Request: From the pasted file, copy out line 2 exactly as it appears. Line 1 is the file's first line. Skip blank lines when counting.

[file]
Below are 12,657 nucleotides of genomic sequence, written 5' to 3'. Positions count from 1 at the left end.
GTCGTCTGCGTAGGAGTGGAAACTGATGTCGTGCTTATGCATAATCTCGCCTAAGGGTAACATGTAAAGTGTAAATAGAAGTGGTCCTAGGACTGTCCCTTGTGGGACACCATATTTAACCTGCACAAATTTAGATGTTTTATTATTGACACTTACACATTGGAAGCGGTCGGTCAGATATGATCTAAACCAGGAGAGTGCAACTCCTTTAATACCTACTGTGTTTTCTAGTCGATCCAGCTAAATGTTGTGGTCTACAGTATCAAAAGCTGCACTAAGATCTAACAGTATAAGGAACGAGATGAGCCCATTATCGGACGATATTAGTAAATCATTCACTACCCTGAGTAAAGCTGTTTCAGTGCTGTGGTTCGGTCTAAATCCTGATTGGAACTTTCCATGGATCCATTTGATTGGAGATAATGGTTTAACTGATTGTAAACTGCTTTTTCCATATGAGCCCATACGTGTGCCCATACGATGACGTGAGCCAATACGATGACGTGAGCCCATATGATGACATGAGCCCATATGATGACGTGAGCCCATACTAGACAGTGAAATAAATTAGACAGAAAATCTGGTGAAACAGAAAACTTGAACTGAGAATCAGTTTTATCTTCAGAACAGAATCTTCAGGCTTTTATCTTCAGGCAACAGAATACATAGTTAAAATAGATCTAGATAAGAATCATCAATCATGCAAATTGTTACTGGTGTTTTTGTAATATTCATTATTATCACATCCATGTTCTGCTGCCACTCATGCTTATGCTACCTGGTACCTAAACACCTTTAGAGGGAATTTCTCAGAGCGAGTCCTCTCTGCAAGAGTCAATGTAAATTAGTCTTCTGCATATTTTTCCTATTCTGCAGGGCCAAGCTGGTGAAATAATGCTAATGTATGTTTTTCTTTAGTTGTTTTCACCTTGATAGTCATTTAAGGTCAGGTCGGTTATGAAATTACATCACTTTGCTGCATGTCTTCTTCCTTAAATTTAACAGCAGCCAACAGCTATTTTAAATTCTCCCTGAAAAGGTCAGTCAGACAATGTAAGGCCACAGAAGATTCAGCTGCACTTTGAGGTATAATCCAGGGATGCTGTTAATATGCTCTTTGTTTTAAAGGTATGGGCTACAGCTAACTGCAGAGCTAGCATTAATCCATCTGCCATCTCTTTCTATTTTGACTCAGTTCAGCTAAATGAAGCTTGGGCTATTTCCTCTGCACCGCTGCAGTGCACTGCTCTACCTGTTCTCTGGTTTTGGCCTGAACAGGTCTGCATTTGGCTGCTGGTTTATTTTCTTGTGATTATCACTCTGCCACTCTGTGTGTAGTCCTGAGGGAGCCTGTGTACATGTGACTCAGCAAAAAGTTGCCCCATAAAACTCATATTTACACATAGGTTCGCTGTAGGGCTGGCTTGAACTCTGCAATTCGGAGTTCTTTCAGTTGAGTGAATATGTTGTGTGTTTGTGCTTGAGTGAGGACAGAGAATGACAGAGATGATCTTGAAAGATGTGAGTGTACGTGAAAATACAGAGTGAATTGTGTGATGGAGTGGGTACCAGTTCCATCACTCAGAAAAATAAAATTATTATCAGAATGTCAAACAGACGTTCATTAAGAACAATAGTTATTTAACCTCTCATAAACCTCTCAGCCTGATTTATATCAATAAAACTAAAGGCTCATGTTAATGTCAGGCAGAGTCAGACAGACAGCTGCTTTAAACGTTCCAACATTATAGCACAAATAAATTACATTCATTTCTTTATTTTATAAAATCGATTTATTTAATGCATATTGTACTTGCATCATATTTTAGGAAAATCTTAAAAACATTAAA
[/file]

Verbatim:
GTCGTCTGCGTAGGAGTGGAAACTGATGTCGTGCTTATGCATAATCTCGCCTAAGGGTAACATGTAAAGTGTAAATAGAAGTGGTCCTAGGACTGTCCCTTGTGGGACACCATATTTAACCTGCACAAATTTAGATGTTTTATTATTGACACTTACACATTGGAAGCGGTCGGTCAGATATGATCTAAACCAGGAGAGTGCAACTCCTTTAATACCTACTGTGTTTTCTAGTCGATCCAGCTAAATGTTGTGGTCTACAGTATCAAAAGCTGCACTAAGATCTAACAGTATAAGGAACGAGATGAGCCCATTATCGGACGATATTAGTAAATCATTCACTACCCTGAGTAAAGCTGTTTCAGTGCTGTGGTTCGGTCTAAATCCTGATTGGAACTTTCCATGGATCCATTTGATTGGAGATAATGGTTTAACTGATTGTAAACTGCTTTTTCCATATGAGCCCATACGTGTGCCCATACGATGACGTGAGCCAATACGATGACGTGAGCCCATATGATGACATGAGCCCATATGATGACGTGAGCCCATACTAGACAGTGAAATAAATTAGACAGAAAATCTGGTGAAACAGAAAACTTGAACTGAGAATCAGTTTTATCTTCAGAACAGAATCTTCAGGCTTTTATCTTCAGGCAACAGAATACATAGTTAAAATAGATCTAGATAAGAATCATCAATCATGCAAATTGTTACTGGTGTTTTTGTAATATTCATTATTATCACATCCATGTTCTGCTGCCACTCATGCTTATGCTACCTGGTACCTAAACACCTTTAGAGGGAATTTCTCAGAGCGAGTCCTCTCTGCAAGAGTCAATGTAAATTAGTCTTCTGCATATTTTTCCTATTCTGCAGGGCCAAGCTGGTGAAATAATGCTAATGTATGTTTTTCTTTAGTTGTTTTCACCTTGATAGTCATTTAAGGTCAGGTCGGTTATGAAATTACATCACTTTGCTGCATGTCTTCTTCCTTAAATTTAACAGCAGCCAACAGCTATTTTAAATTCTCCCTGAAAAGGTCAGTCAGACAATGTAAGGCCACAGAAGATTCAGCTGCACTTTGAGGTATAATCCAGGGATGCTGTTAATATGCTCTTTGTTTTAAAGGTATGGGCTACAGCTAACTGCAGAGCTAGCATTAATCCATCTGCCATCTCTTTCTATTTTGACTCAGTTCAGCTAAATGAAGCTTGGGCTATTTCCTCTGCACCGCTGCAGTGCACTGCTCTACCTGTTCTCTGGTTTTGGCCTGAACAGGTCTGCATTTGGCTGCTGGTTTATTTTCTTGTGATTATCACTCTGCCACTCTGTGTGTAGTCCTGAGGGAGCCTGTGTACATGTGACTCAGCAAAAAGTTGCCCCATAAAACTCATATTTACACATAGGTTCGCTGTAGGGCTGGCTTGAACTCTGCAATTCGGAGTTCTTTCAGTTGAGTGAATATGTTGTGTGTTTGTGCTTGAGTGAGGACAGAGAATGACAGAGATGATCTTGAAAGATGTGAGTGTACGTGAAAATACAGAGTGAATTGTGTGATGGAGTGGGTACCAGTTCCATCACTCAGAAAAATAAAATTATTATCAGAATGTCAAACAGACGTTCATTAAGAACAATAGTTATTTAACCTCTCATAAACCTCTCAGCCTGATTTATATCAATAAAACTAAAGGCTCATGTTAATGTCAGGCAGAGTCAGACAGACAGCTGCTTTAAACGTTCCAACATTATAGCACAAATAAATTACATTCATTTCTTTATTTTATAAAATCGATTTATTTAATGCATATTGTACTTGCATCATATTTTAGGAAAATCTTAAAAACATTAAA